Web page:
Every year, the intelligence, cyber and security agency releases a card containing a festive brainteaser to national security colleagues and partners across the world.
But this year’s card was packed with “fiendish puzzles” aimed at children between the ages of 11 and 18, the agency said in a statement.
Kids can work their way through an increasingly difficult set of puzzles on the Christmas tree-themed card, which is available to download.
“From Enigma to modern day encryption, GCHQ’s history is full of talented people tackling the country’s most complex challenges. If we’re to help keep the country safe, problem-solving skills and teamwork are absolutely crucial,” the agency’s director, Jeremy Fleming, said in a statement.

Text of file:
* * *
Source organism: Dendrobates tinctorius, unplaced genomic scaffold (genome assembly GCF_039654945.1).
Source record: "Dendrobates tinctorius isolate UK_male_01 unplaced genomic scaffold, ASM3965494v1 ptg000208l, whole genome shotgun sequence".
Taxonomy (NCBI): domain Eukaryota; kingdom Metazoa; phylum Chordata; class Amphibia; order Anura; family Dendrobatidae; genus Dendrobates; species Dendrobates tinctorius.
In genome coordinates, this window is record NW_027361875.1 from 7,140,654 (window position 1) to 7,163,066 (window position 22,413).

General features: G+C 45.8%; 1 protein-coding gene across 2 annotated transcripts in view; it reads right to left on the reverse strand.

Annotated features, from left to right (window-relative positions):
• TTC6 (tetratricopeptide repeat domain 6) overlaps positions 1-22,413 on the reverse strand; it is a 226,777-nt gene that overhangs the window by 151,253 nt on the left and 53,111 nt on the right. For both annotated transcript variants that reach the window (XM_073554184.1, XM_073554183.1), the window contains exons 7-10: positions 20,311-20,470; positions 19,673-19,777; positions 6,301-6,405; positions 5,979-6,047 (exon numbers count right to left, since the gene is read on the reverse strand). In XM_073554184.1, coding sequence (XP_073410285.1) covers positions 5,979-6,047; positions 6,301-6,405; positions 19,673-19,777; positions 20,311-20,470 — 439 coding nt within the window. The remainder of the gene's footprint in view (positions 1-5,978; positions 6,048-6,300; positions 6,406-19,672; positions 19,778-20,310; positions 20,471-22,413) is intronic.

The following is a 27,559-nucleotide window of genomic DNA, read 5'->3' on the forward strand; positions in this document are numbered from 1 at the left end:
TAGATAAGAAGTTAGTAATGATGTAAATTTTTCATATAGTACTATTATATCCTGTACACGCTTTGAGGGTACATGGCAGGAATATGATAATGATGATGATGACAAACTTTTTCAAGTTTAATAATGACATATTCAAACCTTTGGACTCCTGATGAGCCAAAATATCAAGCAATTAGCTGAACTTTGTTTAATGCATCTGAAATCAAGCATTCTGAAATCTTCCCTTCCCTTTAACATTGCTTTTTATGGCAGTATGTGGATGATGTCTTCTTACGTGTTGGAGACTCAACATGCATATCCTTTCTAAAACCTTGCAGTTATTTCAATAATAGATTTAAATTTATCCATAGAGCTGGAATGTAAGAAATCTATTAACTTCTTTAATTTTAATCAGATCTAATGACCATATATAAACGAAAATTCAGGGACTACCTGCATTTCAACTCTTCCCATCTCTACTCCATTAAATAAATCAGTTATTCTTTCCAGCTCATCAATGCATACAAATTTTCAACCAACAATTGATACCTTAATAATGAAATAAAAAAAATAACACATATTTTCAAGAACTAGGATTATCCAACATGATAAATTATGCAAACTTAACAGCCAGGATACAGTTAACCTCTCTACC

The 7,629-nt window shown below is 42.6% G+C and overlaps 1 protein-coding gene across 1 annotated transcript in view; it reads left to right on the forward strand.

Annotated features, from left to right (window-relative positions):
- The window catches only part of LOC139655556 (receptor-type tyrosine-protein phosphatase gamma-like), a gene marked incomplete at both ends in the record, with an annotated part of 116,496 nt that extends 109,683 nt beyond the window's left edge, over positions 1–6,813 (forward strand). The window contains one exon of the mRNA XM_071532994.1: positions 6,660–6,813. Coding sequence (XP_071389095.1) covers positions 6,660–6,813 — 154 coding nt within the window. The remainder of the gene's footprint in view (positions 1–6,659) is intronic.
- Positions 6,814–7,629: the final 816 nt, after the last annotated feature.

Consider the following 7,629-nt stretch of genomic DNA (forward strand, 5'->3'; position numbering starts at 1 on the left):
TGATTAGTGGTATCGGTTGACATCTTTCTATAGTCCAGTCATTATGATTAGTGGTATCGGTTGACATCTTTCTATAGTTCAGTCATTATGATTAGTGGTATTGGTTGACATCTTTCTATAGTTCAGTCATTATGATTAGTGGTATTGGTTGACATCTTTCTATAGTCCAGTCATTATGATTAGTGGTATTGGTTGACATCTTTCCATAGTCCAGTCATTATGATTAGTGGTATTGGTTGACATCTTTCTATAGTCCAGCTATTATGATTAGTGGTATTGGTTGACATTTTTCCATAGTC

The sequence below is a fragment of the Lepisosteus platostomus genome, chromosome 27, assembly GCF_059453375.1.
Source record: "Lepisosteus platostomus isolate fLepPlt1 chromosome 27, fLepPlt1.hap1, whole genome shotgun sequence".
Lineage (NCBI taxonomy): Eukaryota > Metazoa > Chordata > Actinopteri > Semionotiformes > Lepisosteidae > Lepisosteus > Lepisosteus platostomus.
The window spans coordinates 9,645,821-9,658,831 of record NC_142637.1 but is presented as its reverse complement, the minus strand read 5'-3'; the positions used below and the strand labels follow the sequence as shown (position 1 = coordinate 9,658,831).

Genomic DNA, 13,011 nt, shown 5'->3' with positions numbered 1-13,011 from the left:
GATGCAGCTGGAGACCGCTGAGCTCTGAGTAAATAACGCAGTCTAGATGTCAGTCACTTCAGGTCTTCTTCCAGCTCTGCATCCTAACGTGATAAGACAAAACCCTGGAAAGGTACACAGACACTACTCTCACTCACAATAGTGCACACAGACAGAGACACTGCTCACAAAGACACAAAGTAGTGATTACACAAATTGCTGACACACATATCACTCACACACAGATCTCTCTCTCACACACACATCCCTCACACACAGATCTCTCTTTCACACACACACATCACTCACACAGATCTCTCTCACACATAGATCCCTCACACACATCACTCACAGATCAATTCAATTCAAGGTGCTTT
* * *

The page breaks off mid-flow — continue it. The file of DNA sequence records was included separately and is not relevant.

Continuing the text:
“That’s why this year’s Christmas puzzles are aimed at young people. I am keen to encourage STEM skills, thinking differently, and help foster the next generation of talent.
“I want to show young people that thinking differently is a gift, and it is only with a mix of minds that they can solve seemingly impossible problems, just like we do at GCHQ,” he added.
The answer to the Christmas puzzle will also be posted on Instagram and the GCHQ website, the agency said.
The agency, now based in the town of Cheltenham, is perhaps best known for its operations during World War II, when it relocated to Bletchley Park, 50 miles northwest of London.
There, code-breakers including Alan Turing famously decrypted coded German messages sent using the Enigma cipher machine.
CNN’s Jack Guy contributed reporting.